DFAB HOUSE has officially opened today on the NEST building of Empa and Eawag in Dübendorf. It is the world's first inhabited "house" that was not only digitally planned, but also – with the help of robots and 3D printers – built largely digitally. The construction technologies were developed by ETH Zurich researchers in collaboration with industrial partners.

A delicate concrete ceiling – cast in 3D-printed formwork – and a curved concrete wall created by a construction robot characterize the architecture of the...

27.02.2019 | nachricht Read more
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Die letzten 5 Focus-News des innovations-reports im Überblick:

Im Focus: Electron cryo-microscopy: Using inexpensive technology to produce high-resolution images

Biochemists at Martin Luther University Halle-Wittenberg (MLU) have used a standard electron cryo-microscope to achieve surprisingly good images that are on par with those taken by far more sophisticated equipment. They have succeeded in determining the structure of ferritin almost at the atomic level. Their results were published in the journal "PLOS ONE".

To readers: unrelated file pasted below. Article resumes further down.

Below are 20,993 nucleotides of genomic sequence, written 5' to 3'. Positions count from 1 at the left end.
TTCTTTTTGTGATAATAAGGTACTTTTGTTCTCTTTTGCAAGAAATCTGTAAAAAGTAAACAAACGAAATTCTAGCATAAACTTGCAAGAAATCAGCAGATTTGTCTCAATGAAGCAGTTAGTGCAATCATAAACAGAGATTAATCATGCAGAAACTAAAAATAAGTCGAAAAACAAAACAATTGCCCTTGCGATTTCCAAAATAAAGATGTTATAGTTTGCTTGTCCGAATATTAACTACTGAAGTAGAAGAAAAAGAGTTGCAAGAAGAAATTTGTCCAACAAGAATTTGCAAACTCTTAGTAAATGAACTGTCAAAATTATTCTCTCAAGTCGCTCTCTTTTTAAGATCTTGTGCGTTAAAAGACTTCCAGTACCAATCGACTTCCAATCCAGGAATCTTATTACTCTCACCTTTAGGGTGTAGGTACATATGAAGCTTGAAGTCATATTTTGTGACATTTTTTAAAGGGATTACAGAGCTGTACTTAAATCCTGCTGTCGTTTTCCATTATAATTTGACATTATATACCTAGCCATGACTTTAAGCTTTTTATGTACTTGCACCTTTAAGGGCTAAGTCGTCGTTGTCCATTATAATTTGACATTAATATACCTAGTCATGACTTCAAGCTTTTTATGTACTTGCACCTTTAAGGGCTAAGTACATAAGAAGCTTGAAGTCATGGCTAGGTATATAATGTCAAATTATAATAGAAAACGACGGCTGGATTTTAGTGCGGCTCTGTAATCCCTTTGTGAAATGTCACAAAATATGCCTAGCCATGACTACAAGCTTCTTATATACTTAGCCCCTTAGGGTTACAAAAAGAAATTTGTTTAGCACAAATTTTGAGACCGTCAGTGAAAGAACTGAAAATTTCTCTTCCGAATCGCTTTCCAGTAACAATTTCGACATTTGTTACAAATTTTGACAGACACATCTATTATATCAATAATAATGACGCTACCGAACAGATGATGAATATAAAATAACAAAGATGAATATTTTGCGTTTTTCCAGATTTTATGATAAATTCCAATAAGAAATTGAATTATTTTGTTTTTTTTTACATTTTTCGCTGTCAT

Electron cryo-microscopy has become increasingly important in recent years, especially in shedding light on protein structures. The developers of the new...

Im Focus: The spin state story: Observation of the quantum spin liquid state in novel material

New insight into the spin behavior in an exotic state of matter puts us closer to next-generation spintronic devices

Aside from the deep understanding of the natural world that quantum physics theory offers, scientists worldwide are working tirelessly to bring forth a...